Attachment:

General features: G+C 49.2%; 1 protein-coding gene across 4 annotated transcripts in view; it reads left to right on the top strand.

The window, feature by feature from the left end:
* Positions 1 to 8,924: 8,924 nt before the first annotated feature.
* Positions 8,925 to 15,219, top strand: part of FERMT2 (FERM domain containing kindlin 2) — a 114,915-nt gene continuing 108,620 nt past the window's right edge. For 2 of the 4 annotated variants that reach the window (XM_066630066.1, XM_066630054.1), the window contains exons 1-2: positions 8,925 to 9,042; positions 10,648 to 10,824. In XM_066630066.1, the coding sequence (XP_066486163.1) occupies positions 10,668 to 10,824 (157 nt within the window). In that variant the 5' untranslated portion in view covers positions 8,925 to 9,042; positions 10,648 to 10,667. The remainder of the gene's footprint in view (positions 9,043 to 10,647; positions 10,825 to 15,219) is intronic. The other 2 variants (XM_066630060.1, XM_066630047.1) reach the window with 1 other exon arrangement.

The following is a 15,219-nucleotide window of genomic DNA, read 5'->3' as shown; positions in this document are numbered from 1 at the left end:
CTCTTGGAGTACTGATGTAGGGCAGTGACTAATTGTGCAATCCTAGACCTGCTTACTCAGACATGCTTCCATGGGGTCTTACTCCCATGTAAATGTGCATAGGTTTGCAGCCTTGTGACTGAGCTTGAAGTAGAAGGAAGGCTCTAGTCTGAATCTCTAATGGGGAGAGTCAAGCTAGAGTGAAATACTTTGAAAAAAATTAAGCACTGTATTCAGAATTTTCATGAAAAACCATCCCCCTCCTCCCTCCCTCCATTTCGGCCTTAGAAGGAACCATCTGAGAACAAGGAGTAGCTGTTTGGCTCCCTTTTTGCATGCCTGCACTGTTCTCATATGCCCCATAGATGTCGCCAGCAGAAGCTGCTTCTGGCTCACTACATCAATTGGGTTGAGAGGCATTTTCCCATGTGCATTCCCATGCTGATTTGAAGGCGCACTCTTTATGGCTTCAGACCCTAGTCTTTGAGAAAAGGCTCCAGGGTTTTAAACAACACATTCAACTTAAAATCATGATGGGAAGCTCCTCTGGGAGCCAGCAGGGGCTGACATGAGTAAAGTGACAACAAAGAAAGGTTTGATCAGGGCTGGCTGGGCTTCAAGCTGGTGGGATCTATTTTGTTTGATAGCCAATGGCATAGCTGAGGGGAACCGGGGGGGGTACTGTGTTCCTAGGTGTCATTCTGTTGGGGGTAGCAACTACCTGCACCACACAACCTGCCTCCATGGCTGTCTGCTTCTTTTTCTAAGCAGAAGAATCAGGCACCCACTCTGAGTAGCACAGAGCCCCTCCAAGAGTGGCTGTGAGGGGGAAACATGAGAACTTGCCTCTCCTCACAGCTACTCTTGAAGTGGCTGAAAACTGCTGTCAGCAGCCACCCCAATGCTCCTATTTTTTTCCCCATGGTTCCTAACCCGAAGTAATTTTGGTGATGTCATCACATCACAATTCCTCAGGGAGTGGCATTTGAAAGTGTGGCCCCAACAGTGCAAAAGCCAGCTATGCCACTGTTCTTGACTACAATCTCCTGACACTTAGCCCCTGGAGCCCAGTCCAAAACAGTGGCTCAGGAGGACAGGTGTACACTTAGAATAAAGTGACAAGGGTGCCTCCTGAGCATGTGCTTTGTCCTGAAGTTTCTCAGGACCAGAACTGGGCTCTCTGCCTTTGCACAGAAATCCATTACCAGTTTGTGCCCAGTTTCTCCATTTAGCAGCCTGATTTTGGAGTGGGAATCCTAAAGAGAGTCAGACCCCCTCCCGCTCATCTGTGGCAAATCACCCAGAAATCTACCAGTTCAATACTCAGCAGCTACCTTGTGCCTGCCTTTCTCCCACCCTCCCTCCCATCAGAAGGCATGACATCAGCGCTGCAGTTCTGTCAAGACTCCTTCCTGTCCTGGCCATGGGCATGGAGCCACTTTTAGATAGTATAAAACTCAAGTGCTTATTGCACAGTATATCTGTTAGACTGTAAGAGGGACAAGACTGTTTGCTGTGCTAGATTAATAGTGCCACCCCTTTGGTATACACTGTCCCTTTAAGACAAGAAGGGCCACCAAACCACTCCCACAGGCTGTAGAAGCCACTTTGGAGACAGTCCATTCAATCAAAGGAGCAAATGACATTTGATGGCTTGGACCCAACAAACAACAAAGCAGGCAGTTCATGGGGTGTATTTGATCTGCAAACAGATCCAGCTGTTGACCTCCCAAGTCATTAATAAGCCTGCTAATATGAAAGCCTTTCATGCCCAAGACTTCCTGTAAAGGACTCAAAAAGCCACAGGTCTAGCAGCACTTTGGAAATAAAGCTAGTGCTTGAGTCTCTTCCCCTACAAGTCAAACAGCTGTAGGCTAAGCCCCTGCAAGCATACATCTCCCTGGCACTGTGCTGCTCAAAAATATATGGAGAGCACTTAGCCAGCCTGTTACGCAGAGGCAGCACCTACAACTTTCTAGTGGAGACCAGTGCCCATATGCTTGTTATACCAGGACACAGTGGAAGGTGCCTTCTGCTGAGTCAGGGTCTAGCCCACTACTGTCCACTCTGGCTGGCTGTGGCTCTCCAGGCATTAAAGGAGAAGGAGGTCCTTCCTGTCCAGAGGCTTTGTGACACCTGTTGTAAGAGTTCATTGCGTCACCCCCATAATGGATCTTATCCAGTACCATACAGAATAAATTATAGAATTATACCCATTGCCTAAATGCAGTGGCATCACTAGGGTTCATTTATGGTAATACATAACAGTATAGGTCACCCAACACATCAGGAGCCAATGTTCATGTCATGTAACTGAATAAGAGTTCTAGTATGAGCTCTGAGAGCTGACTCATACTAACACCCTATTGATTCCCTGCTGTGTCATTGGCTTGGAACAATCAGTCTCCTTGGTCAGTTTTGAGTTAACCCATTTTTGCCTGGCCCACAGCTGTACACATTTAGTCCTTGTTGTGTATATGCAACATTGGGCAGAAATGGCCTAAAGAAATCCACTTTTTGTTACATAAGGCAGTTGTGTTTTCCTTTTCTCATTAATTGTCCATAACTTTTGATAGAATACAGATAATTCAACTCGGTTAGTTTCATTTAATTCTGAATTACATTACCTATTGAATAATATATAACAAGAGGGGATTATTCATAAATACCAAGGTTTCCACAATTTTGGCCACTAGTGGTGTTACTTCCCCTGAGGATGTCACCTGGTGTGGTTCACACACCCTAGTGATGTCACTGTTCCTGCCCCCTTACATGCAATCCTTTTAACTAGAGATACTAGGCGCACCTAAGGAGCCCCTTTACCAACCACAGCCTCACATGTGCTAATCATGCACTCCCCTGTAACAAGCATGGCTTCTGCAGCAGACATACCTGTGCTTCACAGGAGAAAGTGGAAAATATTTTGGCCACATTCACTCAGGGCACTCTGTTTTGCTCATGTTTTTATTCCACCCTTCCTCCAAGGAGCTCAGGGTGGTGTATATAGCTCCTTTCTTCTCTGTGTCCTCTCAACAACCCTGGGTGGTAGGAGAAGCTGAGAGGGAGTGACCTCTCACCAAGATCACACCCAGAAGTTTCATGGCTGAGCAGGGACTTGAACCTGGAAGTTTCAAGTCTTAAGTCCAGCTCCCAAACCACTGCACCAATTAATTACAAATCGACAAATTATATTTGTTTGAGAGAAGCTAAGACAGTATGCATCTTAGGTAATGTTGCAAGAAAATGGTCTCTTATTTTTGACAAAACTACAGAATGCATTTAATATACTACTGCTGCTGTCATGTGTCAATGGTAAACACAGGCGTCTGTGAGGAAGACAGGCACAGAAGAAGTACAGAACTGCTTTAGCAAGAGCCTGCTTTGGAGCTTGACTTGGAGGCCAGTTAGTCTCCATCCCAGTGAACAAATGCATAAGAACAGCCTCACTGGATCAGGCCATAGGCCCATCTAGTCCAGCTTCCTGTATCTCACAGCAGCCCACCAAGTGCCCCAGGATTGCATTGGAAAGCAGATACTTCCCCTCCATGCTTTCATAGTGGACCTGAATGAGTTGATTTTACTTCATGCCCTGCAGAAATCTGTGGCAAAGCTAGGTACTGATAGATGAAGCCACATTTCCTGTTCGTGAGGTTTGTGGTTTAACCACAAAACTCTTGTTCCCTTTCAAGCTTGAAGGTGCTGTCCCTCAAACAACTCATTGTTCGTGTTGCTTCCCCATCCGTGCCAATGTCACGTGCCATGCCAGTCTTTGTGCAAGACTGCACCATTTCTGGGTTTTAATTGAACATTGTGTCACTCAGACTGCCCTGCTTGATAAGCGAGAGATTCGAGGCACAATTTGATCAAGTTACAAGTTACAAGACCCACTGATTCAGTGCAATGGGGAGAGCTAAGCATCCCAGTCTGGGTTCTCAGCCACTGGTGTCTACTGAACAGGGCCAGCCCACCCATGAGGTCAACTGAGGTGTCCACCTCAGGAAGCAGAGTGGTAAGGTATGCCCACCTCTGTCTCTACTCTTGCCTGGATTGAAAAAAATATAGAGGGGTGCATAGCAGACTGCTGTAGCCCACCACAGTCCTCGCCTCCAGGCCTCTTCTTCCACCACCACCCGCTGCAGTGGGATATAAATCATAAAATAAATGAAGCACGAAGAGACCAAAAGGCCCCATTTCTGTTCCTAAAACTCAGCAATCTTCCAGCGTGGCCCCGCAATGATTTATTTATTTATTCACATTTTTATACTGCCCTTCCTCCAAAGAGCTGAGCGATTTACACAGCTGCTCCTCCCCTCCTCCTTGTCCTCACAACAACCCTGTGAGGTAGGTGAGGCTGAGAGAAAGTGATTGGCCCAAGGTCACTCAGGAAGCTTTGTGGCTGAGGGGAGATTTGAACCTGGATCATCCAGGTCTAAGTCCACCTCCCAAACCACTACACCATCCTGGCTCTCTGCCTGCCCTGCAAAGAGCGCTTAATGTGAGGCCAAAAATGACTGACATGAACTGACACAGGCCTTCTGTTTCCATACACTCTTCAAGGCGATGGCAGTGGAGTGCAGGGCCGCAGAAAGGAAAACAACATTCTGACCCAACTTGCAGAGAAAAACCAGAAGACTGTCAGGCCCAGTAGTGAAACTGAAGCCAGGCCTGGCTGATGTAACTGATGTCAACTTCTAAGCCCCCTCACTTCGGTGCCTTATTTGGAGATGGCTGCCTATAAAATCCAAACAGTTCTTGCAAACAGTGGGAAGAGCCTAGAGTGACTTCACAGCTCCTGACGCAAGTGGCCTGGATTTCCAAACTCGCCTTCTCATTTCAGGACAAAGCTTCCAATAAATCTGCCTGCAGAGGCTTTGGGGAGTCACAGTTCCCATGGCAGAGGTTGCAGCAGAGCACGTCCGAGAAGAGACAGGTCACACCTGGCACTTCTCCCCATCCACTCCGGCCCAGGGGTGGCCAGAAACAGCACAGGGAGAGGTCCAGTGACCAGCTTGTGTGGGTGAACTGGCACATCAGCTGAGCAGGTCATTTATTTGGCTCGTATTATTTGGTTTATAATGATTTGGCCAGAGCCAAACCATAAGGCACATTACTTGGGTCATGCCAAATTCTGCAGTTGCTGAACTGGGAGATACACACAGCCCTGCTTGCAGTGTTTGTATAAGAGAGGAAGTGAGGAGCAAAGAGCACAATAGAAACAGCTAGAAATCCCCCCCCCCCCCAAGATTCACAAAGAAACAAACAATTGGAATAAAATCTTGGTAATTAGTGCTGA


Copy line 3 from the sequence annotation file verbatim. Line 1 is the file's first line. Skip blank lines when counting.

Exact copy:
* Positions 1 to 8,924: 8,924 nt before the first annotated feature.